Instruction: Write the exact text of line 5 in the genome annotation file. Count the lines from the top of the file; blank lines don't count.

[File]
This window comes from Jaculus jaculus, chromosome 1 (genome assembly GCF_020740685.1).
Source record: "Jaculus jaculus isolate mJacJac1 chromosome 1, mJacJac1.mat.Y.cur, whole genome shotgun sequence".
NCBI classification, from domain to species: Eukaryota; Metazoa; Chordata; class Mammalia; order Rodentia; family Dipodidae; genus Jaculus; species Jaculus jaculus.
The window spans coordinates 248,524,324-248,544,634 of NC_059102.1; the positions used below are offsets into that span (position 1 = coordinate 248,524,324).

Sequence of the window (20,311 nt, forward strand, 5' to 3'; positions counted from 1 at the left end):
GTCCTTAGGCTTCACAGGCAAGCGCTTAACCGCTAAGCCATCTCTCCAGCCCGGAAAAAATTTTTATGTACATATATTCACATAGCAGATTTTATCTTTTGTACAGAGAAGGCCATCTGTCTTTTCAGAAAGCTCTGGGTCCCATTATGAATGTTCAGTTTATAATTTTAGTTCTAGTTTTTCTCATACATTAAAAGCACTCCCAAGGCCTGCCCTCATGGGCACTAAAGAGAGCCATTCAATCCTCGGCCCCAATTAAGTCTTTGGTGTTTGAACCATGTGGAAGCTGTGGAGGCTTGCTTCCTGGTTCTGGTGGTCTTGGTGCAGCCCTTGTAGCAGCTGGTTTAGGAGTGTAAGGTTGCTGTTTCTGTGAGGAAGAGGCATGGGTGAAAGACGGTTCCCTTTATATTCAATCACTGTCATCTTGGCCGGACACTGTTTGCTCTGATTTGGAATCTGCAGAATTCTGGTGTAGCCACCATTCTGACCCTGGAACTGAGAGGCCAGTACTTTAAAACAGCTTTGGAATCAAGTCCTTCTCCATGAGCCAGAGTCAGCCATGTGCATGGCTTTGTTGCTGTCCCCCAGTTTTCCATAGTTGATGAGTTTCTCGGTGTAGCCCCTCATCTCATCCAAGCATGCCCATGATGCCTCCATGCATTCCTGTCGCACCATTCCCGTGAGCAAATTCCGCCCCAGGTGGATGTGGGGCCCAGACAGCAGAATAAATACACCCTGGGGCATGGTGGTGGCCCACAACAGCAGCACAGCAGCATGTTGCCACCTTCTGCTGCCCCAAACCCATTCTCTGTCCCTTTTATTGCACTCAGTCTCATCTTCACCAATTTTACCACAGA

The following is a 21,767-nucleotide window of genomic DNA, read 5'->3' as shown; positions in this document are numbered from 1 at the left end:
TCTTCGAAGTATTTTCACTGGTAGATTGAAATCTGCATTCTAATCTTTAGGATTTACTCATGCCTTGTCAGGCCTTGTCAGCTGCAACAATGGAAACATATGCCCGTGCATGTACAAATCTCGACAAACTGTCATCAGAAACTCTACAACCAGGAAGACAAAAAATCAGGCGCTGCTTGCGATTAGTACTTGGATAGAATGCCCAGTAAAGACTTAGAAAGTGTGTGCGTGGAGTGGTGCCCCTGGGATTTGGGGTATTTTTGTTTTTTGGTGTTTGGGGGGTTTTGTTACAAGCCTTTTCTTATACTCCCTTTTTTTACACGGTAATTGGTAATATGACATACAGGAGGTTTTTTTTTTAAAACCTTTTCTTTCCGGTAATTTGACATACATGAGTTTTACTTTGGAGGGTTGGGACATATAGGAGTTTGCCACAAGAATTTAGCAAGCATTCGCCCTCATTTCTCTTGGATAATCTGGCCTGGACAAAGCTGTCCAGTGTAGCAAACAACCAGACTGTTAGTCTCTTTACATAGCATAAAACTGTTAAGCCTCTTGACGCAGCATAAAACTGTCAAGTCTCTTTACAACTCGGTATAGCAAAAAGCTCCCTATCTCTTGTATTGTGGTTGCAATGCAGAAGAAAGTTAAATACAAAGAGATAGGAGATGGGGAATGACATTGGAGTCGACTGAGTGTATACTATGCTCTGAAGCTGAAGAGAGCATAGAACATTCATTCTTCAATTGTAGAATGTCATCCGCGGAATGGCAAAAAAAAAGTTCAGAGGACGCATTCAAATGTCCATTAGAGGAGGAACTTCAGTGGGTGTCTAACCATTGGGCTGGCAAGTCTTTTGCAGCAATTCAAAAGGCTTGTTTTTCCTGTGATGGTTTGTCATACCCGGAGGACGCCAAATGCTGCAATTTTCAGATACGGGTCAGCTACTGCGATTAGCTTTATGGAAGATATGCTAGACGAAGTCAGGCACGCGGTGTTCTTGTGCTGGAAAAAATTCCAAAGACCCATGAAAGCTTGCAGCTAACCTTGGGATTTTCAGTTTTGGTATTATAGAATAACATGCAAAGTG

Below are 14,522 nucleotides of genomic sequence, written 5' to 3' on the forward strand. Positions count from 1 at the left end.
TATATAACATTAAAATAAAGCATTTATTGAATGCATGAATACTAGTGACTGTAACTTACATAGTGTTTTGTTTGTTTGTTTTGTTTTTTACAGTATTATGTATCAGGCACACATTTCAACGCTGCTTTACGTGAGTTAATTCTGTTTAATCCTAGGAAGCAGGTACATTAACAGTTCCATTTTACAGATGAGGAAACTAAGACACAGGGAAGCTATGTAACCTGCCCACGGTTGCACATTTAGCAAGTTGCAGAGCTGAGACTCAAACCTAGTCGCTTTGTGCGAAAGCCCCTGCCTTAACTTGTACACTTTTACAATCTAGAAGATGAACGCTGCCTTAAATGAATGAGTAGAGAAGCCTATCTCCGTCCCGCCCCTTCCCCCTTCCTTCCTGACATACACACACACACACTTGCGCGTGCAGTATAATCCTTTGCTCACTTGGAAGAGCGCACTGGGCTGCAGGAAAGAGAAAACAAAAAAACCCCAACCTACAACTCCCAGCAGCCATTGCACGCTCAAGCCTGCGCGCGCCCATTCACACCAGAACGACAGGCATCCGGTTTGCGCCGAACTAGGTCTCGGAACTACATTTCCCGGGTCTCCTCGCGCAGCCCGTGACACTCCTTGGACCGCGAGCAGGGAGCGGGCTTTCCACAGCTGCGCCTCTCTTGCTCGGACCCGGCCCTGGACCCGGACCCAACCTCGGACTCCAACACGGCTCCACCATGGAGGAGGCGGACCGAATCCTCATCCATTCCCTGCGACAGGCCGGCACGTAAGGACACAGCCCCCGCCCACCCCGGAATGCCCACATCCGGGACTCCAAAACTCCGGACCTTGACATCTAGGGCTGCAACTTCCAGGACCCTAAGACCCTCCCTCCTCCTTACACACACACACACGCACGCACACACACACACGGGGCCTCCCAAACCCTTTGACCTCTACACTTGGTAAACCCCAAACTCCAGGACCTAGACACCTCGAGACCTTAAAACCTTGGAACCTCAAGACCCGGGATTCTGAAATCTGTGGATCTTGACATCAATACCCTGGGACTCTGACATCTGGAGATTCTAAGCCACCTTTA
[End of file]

Sequence of the window (20,311 nt, forward strand, 5' to 3'; positions counted from 1 at the left end):